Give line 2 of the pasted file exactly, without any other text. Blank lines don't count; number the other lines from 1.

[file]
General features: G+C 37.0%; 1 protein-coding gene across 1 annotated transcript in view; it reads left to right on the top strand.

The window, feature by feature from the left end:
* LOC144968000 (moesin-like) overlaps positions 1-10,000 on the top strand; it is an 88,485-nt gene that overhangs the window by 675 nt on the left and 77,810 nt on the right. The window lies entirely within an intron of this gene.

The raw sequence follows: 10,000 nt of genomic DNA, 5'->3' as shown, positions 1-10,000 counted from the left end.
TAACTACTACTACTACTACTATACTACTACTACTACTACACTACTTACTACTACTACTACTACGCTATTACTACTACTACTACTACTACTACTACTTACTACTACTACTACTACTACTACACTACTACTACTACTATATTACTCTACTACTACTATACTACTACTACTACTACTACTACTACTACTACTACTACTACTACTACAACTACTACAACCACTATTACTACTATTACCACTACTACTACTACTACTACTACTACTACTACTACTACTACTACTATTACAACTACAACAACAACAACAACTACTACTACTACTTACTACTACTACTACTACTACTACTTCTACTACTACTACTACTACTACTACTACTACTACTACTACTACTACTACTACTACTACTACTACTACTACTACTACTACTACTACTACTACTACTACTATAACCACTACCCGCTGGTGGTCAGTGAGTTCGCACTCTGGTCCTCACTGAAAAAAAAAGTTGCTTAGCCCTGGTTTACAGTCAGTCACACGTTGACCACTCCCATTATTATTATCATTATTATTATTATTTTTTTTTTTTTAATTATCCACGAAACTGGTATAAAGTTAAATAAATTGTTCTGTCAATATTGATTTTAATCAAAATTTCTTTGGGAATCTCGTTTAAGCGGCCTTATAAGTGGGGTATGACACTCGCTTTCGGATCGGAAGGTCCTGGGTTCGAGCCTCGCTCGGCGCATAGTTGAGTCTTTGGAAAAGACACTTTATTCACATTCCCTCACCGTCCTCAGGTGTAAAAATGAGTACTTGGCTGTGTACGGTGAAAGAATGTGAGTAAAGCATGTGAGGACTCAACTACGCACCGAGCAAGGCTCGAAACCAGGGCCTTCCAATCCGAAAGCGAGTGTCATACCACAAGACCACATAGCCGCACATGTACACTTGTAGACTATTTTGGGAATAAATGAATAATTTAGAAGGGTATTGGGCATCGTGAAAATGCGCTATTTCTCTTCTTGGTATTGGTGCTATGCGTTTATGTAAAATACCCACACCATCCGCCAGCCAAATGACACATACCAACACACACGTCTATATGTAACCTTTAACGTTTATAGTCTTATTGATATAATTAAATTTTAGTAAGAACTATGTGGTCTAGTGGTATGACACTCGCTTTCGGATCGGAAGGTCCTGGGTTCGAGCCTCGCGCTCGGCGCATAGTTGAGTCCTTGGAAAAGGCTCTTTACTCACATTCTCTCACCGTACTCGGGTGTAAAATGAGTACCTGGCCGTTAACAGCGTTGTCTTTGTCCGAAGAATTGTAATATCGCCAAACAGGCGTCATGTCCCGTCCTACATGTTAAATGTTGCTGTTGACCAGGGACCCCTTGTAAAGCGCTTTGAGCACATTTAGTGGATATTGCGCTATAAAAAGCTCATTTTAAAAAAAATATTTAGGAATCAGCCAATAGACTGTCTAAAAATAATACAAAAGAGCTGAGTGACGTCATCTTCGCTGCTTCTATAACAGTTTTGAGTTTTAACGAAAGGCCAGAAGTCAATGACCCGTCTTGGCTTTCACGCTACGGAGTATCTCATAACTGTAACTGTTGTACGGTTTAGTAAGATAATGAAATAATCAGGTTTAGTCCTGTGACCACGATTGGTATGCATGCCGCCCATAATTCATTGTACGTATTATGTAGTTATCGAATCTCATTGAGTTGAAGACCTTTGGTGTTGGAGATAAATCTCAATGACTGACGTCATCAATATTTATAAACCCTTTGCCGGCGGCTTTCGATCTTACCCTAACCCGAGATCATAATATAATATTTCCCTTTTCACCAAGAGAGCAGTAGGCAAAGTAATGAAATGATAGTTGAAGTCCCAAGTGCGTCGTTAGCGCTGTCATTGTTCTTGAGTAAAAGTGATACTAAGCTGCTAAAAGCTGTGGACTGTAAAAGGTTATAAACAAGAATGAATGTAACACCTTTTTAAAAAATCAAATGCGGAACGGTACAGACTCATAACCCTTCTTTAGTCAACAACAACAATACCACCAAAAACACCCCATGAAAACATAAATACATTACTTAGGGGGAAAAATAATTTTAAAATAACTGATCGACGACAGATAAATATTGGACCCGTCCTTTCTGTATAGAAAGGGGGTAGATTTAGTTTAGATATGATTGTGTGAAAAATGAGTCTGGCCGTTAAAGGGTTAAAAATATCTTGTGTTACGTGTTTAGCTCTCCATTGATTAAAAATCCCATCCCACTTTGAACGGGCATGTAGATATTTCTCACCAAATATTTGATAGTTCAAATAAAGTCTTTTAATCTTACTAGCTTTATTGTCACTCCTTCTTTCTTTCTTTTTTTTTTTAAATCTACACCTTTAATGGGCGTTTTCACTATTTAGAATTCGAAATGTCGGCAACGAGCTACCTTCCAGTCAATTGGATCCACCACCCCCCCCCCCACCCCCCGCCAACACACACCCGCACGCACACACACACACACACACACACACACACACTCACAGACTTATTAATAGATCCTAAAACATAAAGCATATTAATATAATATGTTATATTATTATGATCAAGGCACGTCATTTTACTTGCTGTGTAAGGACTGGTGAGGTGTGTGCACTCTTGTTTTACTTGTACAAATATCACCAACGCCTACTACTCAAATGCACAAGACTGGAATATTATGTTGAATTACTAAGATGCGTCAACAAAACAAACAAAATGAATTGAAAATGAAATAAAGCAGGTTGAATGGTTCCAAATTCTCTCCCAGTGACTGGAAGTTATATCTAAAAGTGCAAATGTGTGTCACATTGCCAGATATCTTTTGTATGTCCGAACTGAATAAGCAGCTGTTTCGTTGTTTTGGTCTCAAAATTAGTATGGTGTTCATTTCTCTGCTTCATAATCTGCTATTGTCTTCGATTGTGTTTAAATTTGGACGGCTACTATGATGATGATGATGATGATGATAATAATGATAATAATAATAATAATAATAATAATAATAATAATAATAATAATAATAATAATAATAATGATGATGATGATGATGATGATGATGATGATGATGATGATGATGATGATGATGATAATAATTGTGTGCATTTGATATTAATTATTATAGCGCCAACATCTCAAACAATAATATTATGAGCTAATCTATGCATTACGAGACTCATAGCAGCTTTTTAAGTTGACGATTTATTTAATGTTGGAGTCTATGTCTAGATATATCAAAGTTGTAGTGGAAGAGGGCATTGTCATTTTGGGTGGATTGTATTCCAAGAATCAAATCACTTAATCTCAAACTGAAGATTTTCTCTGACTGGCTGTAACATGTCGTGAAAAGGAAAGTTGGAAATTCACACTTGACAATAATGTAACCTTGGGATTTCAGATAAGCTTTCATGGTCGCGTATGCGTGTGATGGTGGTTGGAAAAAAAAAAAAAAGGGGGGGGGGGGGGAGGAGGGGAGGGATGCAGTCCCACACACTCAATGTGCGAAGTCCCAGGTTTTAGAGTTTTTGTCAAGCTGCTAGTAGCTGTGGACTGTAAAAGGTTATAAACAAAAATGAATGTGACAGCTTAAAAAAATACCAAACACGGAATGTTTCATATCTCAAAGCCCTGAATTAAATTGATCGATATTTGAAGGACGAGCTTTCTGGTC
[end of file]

The window, feature by feature from the left end: